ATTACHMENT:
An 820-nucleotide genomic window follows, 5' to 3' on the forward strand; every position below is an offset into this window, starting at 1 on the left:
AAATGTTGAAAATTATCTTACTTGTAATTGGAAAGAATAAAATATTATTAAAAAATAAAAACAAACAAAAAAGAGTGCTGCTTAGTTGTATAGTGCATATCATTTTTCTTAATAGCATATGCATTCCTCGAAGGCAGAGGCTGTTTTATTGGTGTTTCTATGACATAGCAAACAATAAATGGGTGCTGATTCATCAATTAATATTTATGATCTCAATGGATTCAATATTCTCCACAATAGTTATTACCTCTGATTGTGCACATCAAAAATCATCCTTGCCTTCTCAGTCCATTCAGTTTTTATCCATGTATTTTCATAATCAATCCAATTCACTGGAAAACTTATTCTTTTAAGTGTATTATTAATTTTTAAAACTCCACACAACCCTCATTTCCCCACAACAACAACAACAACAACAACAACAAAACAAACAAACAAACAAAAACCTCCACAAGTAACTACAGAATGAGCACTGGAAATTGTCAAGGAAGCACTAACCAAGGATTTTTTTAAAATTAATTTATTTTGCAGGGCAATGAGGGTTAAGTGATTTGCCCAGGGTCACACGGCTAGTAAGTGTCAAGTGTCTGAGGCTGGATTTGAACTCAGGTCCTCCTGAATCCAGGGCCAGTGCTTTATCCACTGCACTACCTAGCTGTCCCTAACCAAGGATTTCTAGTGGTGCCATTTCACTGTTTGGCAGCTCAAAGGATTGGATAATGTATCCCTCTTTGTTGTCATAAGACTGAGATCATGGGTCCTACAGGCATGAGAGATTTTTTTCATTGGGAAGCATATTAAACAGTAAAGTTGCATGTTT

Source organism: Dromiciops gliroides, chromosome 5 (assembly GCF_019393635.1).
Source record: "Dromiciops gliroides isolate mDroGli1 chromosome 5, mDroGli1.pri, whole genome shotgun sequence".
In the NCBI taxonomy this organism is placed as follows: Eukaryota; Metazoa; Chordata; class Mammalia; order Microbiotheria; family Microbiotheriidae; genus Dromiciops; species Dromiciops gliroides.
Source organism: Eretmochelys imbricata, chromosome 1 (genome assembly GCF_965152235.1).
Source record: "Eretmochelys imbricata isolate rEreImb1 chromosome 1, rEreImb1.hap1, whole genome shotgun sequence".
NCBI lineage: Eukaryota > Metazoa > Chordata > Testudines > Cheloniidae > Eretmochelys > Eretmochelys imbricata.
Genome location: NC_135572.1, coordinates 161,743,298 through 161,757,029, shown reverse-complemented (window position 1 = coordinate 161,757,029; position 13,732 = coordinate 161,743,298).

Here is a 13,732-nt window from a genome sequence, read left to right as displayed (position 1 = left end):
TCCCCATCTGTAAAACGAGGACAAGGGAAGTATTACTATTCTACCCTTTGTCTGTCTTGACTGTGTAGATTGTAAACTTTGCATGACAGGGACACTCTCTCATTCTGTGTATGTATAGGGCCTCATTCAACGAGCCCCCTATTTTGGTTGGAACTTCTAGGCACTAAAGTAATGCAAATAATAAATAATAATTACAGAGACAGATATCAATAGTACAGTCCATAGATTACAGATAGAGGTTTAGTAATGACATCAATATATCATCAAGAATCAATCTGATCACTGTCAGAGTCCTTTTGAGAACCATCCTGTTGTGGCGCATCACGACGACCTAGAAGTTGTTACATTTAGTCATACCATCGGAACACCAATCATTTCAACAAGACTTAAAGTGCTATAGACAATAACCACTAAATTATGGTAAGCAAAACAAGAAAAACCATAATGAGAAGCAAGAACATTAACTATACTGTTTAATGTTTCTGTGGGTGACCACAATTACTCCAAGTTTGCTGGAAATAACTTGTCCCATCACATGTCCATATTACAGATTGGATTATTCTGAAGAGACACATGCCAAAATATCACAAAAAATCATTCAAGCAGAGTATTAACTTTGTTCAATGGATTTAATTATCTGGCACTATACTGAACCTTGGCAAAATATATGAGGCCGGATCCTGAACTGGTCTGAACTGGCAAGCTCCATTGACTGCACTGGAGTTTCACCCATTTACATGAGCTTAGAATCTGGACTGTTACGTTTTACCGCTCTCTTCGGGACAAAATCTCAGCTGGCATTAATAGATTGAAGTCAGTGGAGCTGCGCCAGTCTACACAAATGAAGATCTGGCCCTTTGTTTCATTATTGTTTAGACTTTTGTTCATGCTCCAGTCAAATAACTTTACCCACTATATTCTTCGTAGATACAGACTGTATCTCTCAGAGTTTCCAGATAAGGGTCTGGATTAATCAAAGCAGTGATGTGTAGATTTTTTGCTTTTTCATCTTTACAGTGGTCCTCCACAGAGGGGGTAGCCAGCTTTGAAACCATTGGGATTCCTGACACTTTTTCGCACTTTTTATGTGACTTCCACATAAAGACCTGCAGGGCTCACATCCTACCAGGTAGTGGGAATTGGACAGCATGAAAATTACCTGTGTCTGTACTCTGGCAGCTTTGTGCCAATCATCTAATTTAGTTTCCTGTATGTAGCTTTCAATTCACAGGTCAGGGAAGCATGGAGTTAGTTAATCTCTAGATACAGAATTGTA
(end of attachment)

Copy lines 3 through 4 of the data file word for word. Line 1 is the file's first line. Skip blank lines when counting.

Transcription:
Source organism: Dromiciops gliroides, chromosome 5 (assembly GCF_019393635.1).
Source record: "Dromiciops gliroides isolate mDroGli1 chromosome 5, mDroGli1.pri, whole genome shotgun sequence".